By Dwain Hebda // Photos By Jamison Mosley
“In here, please.”
The trim, soft-spoken man beckons from across the room. Outside, a cold winter’s morning needles passersby with chill and biting rain, but it’s pleasant inside the mosque at Islamic Center of Little Rock. A posted sign politely directs you to remove your shoes and as you fumble to untie and gather yourself, Dr. Mahmoud Al-Denawy awaits with an outstretched hand.
“Welcome,” he says in a voice even and kind.
Al-Denawy is the Imam here, a leadership role that includes leading daily prayers, teaching and interpreting the Quran, Islam’s holy book, as well as other responsibilities in the community’s social and spiritual life.
“Prayer is part of the activities that we have, but we have other things,” he says. “Like we have here a food pantry that is for every other Sunday and serves lots of families. And we have a huge gym. It’s called a multi-purpose hall. We use it for Friday prayer when we have around 500, 600 people sometimes.
“We have the academy, that’s a school. And we usually have different activities, campaigns — I remember the flood in Houston about two years ago, and we sent a big truck with clothes and food and everything. So, we are always helping others.”
Al-Denawy estimates his congregation numbers about 1,000, a combination of longtime Little Rock residents and a growing number of professionals who have moved here from other places. Muslims are heavily represented in the city’s thriving healthcare community, for instance, and in higher education.
“I think the point that people need to know is Muslims are everywhere,” Al-Denawy says.
“You will see them in hospitals, in schools, universities, everywhere. They are very peaceful and nice.”
For a first-timer, there’s much to see and learn about one of the world’s oldest and largest faith traditions, estimated at nearly 2 billion adherents worldwide. Global Ministries describes Islam as one of three central Abrahamic faiths along with Judaism and Christianity, a universal religion that teaches God is merciful and compassionate. The devout Muslim submits to Allah’s will by holding to the faith’s Five Pillars that include obligations of prayer, almsgiving and other acts of devotion during one’s lifetime.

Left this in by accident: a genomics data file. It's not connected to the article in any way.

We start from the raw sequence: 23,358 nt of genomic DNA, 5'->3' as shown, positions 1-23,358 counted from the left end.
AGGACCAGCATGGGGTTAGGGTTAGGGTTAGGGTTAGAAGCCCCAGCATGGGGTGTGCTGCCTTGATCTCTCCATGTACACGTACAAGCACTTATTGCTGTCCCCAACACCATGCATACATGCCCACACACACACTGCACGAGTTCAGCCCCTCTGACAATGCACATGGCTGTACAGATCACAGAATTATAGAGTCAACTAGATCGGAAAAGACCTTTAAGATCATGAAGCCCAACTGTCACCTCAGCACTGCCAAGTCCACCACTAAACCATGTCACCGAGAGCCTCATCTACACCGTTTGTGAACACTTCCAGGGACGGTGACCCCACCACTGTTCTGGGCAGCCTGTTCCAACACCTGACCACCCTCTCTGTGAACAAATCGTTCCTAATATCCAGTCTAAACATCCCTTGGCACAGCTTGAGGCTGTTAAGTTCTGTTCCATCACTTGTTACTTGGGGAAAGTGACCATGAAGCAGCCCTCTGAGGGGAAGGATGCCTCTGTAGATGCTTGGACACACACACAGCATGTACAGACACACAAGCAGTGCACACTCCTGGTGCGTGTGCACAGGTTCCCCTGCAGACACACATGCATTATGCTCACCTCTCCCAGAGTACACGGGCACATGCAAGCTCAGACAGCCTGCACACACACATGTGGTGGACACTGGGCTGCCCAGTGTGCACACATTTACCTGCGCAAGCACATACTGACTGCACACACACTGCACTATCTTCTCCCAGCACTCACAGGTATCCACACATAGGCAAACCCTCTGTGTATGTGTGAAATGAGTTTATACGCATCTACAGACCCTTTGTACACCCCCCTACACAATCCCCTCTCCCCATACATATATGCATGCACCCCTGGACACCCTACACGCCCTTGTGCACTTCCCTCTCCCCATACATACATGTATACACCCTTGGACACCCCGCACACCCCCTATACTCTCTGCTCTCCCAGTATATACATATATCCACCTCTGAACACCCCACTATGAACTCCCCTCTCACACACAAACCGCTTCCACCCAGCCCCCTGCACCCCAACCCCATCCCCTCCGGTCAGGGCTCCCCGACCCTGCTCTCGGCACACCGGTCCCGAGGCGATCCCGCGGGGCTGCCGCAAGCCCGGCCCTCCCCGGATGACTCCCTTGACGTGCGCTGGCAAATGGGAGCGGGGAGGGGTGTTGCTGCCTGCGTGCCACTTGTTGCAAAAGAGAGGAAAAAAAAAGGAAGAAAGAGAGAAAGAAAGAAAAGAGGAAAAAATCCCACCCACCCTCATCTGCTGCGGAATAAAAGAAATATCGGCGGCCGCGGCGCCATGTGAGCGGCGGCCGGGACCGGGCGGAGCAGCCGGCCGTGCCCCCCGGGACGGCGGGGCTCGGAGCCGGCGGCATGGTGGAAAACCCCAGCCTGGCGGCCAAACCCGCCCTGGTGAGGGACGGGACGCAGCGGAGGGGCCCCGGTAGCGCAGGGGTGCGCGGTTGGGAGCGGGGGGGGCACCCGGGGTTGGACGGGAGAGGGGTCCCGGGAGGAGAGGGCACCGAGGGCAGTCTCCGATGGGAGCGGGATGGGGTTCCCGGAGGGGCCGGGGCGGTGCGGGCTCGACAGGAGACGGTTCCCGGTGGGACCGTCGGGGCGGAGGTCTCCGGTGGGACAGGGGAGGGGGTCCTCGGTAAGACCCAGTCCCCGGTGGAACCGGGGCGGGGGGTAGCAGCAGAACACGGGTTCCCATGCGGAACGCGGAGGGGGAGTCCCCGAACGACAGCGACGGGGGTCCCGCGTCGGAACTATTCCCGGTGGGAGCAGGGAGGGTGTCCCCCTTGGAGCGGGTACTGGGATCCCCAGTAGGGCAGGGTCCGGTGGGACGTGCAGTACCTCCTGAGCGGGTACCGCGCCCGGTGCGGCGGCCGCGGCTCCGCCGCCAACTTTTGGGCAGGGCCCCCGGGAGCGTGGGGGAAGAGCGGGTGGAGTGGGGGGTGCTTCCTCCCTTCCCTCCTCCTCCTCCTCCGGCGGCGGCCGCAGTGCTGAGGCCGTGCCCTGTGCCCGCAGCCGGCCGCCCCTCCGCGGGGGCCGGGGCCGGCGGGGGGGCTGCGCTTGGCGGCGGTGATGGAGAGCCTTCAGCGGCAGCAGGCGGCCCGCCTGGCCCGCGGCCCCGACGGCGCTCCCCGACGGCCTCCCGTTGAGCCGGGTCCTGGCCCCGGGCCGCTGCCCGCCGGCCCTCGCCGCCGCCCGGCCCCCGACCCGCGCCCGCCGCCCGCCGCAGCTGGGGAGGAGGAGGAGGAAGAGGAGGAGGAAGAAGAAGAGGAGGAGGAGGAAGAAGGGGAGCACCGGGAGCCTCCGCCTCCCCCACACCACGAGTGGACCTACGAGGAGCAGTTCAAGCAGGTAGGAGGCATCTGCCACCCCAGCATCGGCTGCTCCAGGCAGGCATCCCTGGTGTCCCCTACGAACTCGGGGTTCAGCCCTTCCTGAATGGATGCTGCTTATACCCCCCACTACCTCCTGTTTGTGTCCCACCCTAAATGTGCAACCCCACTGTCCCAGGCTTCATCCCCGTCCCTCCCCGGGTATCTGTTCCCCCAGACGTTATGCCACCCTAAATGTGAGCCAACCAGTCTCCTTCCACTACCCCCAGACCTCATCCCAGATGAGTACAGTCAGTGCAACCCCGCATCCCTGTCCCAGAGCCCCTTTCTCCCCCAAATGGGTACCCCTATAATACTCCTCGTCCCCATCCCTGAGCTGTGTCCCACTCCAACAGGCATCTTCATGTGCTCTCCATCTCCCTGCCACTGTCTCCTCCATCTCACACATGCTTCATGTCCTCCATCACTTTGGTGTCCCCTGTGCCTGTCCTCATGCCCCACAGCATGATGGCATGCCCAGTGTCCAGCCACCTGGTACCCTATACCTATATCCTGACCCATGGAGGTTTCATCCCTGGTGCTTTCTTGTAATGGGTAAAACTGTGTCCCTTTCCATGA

“We have five daily prayers,” Al-Denawy says. “We do it early morning at 6:30 a.m. Then there are noon prayers. Then afternoon prayer at 5, evening prayer at 7 and the night prayer is around 8:30. You are not obliged to come to all the prayers; the only mandatory one is the Friday prayer, unless somebody is traveling; somebody is working, like the surgeons; somebody has something urgent. But he should try to free himself to come for Friday prayer. That is part of it.
“Another pillar is fasting. Pretty soon we will have the month of Ramadan; you fast a complete month, 29 or 30 days. Then part of your money should be given to the poor, to put in 5 percent of your worth that should be given to the poor around you. And you go for a pilgrimage to Mecca. If somebody can do all these things, they are the Five Pillars, but some people do not.”
Al-Denawy shares the tenets of his faith easily as any good religious ambassador does. A native of Egypt, he was called to this life early, memorizing the Quran at age 10 and studying at the prestigious Al-Azhar, a 1,000-year-old Muslim university of some 80,000 students. In 2002, he traveled to England to earn his master’s and Ph.D. from Durham University, an education that was valuable both inside the classroom and out.
“While I was in England, I spent lots of time with other friends from different faiths,” he says. “We used to have a forum once a week, once a month. Sometimes we’d meet, me and some Christian friends and Jewish friends, and we’d talk about common issues, concerns we have. For example, if there’s any kind of discrimination because of faith, because of skin color. We used to talk about things in general, like stories that are common in the Quran, in the Bible, the story of prophet Joseph, the story of Abraham.”